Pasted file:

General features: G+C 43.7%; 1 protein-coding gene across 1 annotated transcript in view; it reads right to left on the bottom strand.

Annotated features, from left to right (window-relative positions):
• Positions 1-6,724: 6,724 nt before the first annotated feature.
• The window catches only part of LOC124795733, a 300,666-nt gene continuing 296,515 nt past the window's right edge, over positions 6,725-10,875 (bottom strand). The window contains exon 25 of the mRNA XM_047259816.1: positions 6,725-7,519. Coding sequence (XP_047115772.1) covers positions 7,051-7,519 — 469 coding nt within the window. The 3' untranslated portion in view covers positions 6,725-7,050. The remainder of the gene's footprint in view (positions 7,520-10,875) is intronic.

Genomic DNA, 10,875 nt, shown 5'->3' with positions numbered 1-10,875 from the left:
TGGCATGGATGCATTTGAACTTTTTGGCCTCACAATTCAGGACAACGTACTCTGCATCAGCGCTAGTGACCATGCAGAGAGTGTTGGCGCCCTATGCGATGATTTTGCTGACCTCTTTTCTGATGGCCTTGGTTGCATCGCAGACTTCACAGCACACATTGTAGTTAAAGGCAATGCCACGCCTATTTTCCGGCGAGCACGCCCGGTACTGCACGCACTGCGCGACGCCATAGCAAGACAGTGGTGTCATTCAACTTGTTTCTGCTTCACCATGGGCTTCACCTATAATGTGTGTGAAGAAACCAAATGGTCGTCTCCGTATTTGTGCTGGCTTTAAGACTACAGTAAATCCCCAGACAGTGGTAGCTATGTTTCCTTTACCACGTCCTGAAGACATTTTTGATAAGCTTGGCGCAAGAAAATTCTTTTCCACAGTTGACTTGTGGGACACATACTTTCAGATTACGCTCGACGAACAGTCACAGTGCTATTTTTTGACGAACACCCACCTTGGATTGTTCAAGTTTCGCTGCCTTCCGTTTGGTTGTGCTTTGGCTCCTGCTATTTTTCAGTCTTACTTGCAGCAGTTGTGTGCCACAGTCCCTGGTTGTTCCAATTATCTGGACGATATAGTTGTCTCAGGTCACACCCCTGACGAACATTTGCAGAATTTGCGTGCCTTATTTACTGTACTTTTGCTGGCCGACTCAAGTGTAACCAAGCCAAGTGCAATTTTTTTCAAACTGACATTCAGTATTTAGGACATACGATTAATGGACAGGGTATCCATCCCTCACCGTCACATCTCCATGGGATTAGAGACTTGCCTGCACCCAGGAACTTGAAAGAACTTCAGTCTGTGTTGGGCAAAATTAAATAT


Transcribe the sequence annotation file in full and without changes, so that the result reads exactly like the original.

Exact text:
General features: G+C 43.7%; 1 protein-coding gene across 1 annotated transcript in view; it reads right to left on the bottom strand.

Annotated features, from left to right (window-relative positions):
• Positions 1-6,724: 6,724 nt before the first annotated feature.
• The window catches only part of LOC124795733, a 300,666-nt gene continuing 296,515 nt past the window's right edge, over positions 6,725-10,875 (bottom strand). The window contains exon 25 of the mRNA XM_047259816.1: positions 6,725-7,519. Coding sequence (XP_047115772.1) covers positions 7,051-7,519 — 469 coding nt within the window. The 3' untranslated portion in view covers positions 6,725-7,050. The remainder of the gene's footprint in view (positions 7,520-10,875) is intronic.

Genomic DNA, 10,875 nt, shown 5'->3' with positions numbered 1-10,875 from the left:
TGGCATGGATGCATTTGAACTTTTTGGCCTCACAATTCAGGACAACGTACTCTGCATCAGCGCTAGTGACCATGCAGAGAGTGTTGGCGCCCTATGCGATGATTTTGCTGACCTCTTTTCTGATGGCCTTGGTTGCATCGCAGACTTCACAGCACACATTGTAGTTAAAGGCAATGCCACGCCTATTTTCCGGCGAGCACGCCCGGTACTGCACGCACTGCGCGACGCCATAGCAAGACAGTGGTGTCATTCAACTTGTTTCTGCTTCACCATGGGCTTCACCTATAATGTGTGTGAAGAAACCAAATGGTCGTCTCCGTATTTGTGCTGGCTTTAAGACTACAGTAAATCCCCAGACAGTGGTAGCTATGTTTCCTTTACCACGTCCTGAAGACATTTTTGATAAGCTTGGCGCAAGAAAATTCTTTTCCACAGTTGACTTGTGGGACACATACTTTCAGATTACGCTCGACGAACAGTCACAGTGCTATTTTTTGACGAACACCCACCTTGGATTGTTCAAGTTTCGCTGCCTTCCGTTTGGTTGTGCTTTGGCTCCTGCTATTTTTCAGTCTTACTTGCAGCAGTTGTGTGCCACAGTCCCTGGTTGTTCCAATTATCTGGACGATATAGTTGTCTCAGGTCACACCCCTGACGAACATTTGCAGAATTTGCGTGCCTTATTTACTGTACTTTTGCTGGCCGACTCAAGTGTAACCAAGCCAAGTGCAATTTTTTTCAAACTGACATTCAGTATTTAGGACATACGATTAATGGACAGGGTATCCATCCCTCACCGTCACATCTCCATGGGATTAGAGACTTGCCTGCACCCAGGAACTTGAAAGAACTTCAGTCTGTGTTGGGCAAAATTAAATAT